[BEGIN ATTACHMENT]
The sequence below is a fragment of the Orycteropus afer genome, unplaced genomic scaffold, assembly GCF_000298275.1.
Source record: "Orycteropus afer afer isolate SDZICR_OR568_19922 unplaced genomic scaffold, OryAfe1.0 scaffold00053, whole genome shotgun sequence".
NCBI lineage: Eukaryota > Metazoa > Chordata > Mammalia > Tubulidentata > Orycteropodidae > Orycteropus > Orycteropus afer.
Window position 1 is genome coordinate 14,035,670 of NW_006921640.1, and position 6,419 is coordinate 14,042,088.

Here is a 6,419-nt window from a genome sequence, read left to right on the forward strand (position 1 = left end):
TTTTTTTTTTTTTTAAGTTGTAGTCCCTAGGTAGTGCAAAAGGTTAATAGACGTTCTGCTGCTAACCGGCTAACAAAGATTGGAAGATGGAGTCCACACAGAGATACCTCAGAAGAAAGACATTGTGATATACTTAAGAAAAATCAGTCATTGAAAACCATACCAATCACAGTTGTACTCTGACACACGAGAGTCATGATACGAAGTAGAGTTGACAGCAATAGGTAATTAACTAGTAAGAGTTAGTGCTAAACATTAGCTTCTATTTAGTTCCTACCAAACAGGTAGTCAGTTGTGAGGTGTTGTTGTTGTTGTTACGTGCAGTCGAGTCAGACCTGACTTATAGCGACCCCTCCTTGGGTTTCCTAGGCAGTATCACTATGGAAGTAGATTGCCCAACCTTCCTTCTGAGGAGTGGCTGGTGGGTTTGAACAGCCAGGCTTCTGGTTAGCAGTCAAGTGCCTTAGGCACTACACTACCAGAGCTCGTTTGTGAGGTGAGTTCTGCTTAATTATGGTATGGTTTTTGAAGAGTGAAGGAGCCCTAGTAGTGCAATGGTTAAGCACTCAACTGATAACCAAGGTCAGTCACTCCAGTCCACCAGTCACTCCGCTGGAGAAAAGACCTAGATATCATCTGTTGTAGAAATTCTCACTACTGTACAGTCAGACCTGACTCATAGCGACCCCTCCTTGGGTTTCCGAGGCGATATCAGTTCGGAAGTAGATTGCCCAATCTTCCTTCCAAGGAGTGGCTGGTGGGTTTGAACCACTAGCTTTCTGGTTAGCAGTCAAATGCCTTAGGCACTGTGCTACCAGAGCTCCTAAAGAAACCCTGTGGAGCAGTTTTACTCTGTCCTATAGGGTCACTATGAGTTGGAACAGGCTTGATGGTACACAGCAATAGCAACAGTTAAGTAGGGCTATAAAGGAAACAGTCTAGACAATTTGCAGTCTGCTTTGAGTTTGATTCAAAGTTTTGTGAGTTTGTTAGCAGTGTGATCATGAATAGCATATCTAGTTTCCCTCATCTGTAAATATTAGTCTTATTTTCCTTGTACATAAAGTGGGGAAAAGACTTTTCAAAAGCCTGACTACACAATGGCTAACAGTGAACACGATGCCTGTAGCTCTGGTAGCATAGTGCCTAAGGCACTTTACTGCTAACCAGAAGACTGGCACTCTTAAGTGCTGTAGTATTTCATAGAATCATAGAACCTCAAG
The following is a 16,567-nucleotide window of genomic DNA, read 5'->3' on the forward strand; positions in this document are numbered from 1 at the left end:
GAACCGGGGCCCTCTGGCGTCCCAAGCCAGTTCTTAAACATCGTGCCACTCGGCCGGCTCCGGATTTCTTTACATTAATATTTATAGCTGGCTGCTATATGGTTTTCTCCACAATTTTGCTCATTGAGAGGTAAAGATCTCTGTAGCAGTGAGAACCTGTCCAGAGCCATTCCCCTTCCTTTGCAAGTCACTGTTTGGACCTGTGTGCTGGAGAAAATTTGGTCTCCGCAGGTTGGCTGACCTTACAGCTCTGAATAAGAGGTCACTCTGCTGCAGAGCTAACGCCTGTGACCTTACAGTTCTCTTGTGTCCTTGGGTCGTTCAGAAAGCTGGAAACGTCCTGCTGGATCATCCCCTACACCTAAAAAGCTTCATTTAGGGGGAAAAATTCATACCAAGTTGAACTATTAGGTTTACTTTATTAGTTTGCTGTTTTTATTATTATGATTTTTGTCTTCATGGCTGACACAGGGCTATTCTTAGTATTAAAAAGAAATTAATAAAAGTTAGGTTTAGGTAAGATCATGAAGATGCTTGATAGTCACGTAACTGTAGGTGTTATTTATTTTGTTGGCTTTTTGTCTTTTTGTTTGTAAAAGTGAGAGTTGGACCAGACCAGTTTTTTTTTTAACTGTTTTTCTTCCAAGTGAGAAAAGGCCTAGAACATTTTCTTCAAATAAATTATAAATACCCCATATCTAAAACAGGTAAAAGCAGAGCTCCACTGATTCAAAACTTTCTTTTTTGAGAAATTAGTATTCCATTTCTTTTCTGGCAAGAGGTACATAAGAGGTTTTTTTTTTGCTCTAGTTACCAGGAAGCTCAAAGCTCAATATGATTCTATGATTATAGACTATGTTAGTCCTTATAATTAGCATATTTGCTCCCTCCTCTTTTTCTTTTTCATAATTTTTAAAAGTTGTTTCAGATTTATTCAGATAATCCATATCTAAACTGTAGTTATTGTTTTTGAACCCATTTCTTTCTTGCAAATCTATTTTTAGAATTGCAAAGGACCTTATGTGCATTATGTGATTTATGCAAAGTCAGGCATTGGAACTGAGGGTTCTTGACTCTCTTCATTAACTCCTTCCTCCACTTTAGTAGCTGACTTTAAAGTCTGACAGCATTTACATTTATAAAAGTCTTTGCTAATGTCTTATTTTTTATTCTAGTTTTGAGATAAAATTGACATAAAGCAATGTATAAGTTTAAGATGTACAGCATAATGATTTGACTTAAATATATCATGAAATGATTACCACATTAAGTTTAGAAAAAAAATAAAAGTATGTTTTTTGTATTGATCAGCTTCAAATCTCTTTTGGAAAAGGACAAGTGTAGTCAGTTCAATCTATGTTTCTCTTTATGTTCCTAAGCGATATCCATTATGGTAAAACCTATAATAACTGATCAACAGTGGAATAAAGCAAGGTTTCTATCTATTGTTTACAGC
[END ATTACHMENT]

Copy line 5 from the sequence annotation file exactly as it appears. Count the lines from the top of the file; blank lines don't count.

Here is a 6,419-nt window from a genome sequence, read left to right on the forward strand (position 1 = left end):